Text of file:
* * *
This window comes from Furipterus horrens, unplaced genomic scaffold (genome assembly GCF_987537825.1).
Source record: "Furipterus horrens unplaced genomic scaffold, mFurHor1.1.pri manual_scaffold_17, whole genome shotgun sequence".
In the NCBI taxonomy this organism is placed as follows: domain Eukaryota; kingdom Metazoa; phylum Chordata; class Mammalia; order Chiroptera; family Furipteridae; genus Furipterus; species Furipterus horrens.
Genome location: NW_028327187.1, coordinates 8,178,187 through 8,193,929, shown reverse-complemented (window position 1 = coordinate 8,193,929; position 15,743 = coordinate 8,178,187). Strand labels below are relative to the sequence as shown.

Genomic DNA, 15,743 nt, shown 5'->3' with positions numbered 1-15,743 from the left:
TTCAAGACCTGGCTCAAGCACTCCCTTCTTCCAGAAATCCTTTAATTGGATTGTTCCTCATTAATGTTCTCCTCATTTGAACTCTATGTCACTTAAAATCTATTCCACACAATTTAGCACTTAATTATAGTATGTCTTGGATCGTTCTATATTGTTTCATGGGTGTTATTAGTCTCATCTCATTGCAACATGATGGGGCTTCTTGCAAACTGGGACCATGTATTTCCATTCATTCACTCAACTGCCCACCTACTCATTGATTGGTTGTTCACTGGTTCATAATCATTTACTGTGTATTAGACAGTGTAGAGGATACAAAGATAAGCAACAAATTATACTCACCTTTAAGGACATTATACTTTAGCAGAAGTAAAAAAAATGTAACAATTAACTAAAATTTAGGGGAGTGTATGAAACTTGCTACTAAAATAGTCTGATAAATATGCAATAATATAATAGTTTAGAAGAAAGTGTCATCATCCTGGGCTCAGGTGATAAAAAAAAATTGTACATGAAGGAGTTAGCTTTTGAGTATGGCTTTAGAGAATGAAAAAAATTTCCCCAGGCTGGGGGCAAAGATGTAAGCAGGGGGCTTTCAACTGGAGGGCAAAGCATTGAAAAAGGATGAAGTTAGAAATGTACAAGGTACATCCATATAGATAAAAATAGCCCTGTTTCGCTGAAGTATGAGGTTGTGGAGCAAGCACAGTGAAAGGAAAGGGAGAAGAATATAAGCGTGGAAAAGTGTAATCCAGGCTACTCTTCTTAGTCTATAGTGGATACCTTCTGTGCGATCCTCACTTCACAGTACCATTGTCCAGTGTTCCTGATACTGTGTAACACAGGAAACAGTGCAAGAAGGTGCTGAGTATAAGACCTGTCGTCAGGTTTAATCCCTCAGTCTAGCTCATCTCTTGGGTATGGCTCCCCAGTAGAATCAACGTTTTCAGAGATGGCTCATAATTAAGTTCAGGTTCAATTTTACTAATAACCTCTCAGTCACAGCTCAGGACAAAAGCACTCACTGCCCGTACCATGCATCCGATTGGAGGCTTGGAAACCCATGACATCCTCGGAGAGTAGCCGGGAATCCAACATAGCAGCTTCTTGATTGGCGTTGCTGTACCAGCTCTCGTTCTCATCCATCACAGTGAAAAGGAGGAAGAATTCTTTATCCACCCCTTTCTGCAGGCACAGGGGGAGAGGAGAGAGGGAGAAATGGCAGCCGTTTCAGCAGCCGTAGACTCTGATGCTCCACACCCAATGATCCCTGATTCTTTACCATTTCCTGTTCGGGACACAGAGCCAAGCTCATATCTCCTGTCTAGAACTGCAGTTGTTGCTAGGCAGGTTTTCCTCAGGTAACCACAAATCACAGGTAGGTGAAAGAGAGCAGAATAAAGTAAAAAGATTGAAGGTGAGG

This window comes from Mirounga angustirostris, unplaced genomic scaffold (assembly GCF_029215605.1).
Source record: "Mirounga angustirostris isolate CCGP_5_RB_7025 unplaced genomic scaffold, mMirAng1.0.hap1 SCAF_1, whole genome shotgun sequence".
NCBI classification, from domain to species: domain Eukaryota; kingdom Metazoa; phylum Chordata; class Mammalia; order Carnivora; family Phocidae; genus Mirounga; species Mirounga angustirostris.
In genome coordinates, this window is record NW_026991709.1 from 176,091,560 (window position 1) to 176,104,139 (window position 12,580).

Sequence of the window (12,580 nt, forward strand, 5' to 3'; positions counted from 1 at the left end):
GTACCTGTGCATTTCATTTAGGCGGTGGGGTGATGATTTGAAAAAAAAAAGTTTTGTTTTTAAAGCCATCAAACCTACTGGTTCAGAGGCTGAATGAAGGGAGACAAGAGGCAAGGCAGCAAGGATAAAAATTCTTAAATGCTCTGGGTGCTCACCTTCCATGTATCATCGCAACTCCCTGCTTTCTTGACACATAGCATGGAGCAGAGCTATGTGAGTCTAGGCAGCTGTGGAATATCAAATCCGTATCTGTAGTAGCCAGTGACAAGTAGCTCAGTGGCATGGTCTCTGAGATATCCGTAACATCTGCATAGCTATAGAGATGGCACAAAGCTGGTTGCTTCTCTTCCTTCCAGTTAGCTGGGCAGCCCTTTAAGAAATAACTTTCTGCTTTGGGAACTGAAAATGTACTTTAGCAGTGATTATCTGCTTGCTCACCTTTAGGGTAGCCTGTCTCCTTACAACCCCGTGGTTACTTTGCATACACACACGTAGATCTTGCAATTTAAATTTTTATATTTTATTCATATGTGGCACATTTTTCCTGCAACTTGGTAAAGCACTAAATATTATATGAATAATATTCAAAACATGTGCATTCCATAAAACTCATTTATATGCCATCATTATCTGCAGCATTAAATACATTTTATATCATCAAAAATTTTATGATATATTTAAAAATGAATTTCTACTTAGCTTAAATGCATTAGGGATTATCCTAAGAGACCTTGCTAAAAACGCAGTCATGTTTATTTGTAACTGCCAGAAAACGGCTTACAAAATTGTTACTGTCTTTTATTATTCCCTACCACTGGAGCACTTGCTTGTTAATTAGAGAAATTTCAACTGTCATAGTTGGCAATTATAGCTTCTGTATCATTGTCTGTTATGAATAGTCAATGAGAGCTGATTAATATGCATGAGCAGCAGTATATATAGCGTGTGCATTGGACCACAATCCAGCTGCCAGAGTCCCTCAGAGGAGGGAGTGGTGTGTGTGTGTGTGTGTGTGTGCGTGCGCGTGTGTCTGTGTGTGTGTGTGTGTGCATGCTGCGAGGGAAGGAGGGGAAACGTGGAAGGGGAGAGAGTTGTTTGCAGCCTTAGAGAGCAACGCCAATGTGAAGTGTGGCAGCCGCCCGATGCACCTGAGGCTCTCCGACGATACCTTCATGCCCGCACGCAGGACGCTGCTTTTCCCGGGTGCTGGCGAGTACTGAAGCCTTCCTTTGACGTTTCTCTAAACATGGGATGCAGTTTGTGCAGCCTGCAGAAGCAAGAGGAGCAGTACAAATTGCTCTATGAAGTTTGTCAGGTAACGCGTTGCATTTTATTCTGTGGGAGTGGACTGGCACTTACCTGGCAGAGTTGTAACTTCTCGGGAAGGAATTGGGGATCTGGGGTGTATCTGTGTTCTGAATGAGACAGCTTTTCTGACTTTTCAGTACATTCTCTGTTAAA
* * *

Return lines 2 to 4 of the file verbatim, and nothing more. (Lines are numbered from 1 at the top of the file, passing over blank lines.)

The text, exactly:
Source record: "Furipterus horrens unplaced genomic scaffold, mFurHor1.1.pri manual_scaffold_17, whole genome shotgun sequence".
In the NCBI taxonomy this organism is placed as follows: domain Eukaryota; kingdom Metazoa; phylum Chordata; class Mammalia; order Chiroptera; family Furipteridae; genus Furipterus; species Furipterus horrens.
Genome location: NW_028327187.1, coordinates 8,178,187 through 8,193,929, shown reverse-complemented (window position 1 = coordinate 8,193,929; position 15,743 = coordinate 8,178,187). Strand labels below are relative to the sequence as shown.